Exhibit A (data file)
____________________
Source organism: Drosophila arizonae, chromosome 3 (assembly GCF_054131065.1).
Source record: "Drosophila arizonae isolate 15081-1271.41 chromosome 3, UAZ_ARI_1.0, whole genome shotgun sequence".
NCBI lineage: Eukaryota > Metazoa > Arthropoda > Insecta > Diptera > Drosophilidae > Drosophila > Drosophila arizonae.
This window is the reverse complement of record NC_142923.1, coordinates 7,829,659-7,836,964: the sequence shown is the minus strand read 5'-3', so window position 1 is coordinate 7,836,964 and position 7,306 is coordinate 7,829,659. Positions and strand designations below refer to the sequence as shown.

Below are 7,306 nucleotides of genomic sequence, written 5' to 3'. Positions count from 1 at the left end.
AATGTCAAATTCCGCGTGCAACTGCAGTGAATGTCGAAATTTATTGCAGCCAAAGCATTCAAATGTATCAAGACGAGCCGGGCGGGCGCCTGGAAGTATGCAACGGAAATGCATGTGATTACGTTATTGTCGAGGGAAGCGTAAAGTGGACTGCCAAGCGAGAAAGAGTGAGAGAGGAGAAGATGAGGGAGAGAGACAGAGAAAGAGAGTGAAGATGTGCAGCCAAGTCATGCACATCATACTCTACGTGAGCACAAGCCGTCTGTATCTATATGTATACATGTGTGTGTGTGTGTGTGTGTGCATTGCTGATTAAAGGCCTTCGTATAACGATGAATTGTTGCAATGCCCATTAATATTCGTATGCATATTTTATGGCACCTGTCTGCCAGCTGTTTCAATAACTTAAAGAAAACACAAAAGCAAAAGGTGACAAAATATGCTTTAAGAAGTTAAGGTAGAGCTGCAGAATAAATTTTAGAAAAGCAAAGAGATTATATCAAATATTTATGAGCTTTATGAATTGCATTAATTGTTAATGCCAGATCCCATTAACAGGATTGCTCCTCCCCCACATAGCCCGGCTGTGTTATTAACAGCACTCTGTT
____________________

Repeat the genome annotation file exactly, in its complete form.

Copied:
Source organism: Drosophila arizonae, chromosome 3 (assembly GCF_054131065.1).
Source record: "Drosophila arizonae isolate 15081-1271.41 chromosome 3, UAZ_ARI_1.0, whole genome shotgun sequence".
NCBI lineage: Eukaryota > Metazoa > Arthropoda > Insecta > Diptera > Drosophilidae > Drosophila > Drosophila arizonae.
This window is the reverse complement of record NC_142923.1, coordinates 7,829,659-7,836,964: the sequence shown is the minus strand read 5'-3', so window position 1 is coordinate 7,836,964 and position 7,306 is coordinate 7,829,659. Positions and strand designations below refer to the sequence as shown.

Below are 7,306 nucleotides of genomic sequence, written 5' to 3'. Positions count from 1 at the left end.
AATGTCAAATTCCGCGTGCAACTGCAGTGAATGTCGAAATTTATTGCAGCCAAAGCATTCAAATGTATCAAGACGAGCCGGGCGGGCGCCTGGAAGTATGCAACGGAAATGCATGTGATTACGTTATTGTCGAGGGAAGCGTAAAGTGGACTGCCAAGCGAGAAAGAGTGAGAGAGGAGAAGATGAGGGAGAGAGACAGAGAAAGAGAGTGAAGATGTGCAGCCAAGTCATGCACATCATACTCTACGTGAGCACAAGCCGTCTGTATCTATATGTATACATGTGTGTGTGTGTGTGTGTGTGCATTGCTGATTAAAGGCCTTCGTATAACGATGAATTGTTGCAATGCCCATTAATATTCGTATGCATATTTTATGGCACCTGTCTGCCAGCTGTTTCAATAACTTAAAGAAAACACAAAAGCAAAAGGTGACAAAATATGCTTTAAGAAGTTAAGGTAGAGCTGCAGAATAAATTTTAGAAAAGCAAAGAGATTATATCAAATATTTATGAGCTTTATGAATTGCATTAATTGTTAATGCCAGATCCCATTAACAGGATTGCTCCTCCCCCACATAGCCCGGCTGTGTTATTAACAGCACTCTGTT